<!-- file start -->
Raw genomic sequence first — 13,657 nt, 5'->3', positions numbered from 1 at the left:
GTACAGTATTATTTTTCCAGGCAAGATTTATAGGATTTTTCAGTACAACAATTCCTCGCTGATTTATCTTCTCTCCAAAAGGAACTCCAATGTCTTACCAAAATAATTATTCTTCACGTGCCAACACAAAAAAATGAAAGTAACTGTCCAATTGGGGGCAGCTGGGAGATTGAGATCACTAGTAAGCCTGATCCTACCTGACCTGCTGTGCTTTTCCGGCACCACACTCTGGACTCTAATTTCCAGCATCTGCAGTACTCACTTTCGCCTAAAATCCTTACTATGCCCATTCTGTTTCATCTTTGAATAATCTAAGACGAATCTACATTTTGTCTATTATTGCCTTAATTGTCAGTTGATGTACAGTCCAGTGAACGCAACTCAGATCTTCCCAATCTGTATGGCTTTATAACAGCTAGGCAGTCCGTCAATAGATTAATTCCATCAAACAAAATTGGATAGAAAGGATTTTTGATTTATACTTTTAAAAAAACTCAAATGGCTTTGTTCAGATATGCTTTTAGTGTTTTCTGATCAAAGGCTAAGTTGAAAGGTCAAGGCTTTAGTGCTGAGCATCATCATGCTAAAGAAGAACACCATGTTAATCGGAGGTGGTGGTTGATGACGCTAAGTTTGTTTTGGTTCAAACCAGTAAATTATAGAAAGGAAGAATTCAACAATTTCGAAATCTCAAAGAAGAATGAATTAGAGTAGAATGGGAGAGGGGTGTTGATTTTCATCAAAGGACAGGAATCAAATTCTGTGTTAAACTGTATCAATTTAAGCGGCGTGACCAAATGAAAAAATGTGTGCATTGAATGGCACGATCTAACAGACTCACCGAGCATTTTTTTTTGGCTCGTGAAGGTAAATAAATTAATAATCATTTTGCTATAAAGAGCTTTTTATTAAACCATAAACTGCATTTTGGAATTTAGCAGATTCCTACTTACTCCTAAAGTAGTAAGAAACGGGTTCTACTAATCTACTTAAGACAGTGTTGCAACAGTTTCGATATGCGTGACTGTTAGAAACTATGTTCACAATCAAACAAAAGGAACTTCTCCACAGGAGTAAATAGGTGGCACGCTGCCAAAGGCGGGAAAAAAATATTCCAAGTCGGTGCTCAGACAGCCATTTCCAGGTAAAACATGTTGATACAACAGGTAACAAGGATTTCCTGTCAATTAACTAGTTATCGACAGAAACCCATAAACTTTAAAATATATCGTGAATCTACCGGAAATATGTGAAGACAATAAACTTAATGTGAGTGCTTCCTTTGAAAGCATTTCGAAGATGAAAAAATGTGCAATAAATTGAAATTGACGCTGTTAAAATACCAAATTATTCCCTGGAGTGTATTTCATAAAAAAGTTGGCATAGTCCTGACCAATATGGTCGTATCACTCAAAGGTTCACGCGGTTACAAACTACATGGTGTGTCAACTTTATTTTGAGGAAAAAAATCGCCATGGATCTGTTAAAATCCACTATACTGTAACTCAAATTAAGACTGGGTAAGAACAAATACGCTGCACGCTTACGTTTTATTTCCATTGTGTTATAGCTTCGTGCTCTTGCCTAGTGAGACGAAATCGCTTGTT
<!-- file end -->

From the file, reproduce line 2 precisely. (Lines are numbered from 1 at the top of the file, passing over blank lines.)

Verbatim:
GTACAGTATTATTTTTCCAGGCAAGATTTATAGGATTTTTCAGTACAACAATTCCTCGCTGATTTATCTTCTCTCCAAAAGGAACTCCAATGTCTTACCAAAATAATTATTCTTCACGTGCCAACACAAAAAAATGAAAGTAACTGTCCAATTGGGGGCAGCTGGGAGATTGAGATCACTAGTAAGCCTGATCCTACCTGACCTGCTGTGCTTTTCCGGCACCACACTCTGGACTCTAATTTCCAGCATCTGCAGTACTCACTTTCGCCTAAAATCCTTACTATGCCCATTCTGTTTCATCTTTGAATAATCTAAGACGAATCTACATTTTGTCTATTATTGCCTTAATTGTCAGTTGATGTACAGTCCAGTGAACGCAACTCAGATCTTCCCAATCTGTATGGCTTTATAACAGCTAGGCAGTCCGTCAATAGATTAATTCCATCAAACAAAATTGGATAGAAAGGATTTTTGATTTATACTTTTAAAAAAACTCAAATGGCTTTGTTCAGATATGCTTTTAGTGTTTTCTGATCAAAGGCTAAGTTGAAAGGTCAAGGCTTTAGTGCTGAGCATCATCATGCTAAAGAAGAACACCATGTTAATCGGAGGTGGTGGTTGATGACGCTAAGTTTGTTTTGGTTCAAACCAGTAAATTATAGAAAGGAAGAATTCAACAATTTCGAAATCTCAAAGAAGAATGAATTAGAGTAGAATGGGAGAGGGGTGTTGATTTTCATCAAAGGACAGGAATCAAATTCTGTGTTAAACTGTATCAATTTAAGCGGCGTGACCAAATGAAAAAATGTGTGCATTGAATGGCACGATCTAACAGACTCACCGAGCATTTTTTTTTGGCTCGTGAAGGTAAATAAATTAATAATCATTTTGCTATAAAGAGCTTTTTATTAAACCATAAACTGCATTTTGGAATTTAGCAGATTCCTACTTACTCCTAAAGTAGTAAGAAACGGGTTCTACTAATCTACTTAAGACAGTGTTGCAACAGTTTCGATATGCGTGACTGTTAGAAACTATGTTCACAATCAAACAAAAGGAACTTCTCCACAGGAGTAAATAGGTGGCACGCTGCCAAAGGCGGGAAAAAAATATTCCAAGTCGGTGCTCAGACAGCCATTTCCAGGTAAAACATGTTGATACAACAGGTAACAAGGATTTCCTGTCAATTAACTAGTTATCGACAGAAACCCATAAACTTTAAAATATATCGTGAATCTACCGGAAATATGTGAAGACAATAAACTTAATGTGAGTGCTTCCTTTGAAAGCATTTCGAAGATGAAAAAATGTGCAATAAATTGAAATTGACGCTGTTAAAATACCAAATTATTCCCTGGAGTGTATTTCATAAAAAAGTTGGCATAGTCCTGACCAATATGGTCGTATCACTCAAAGGTTCACGCGGTTACAAACTACATGGTGTGTCAACTTTATTTTGAGGAAAAAAATCGCCATGGATCTGTTAAAATCCACTATACTGTAACTCAAATTAAGACTGGGTAAGAACAAATACGCTGCACGCTTACGTTTTATTTCCATTGTGTTATAGCTTCGTGCTCTTGCCTAGTGAGACGAAATCGCTTGTT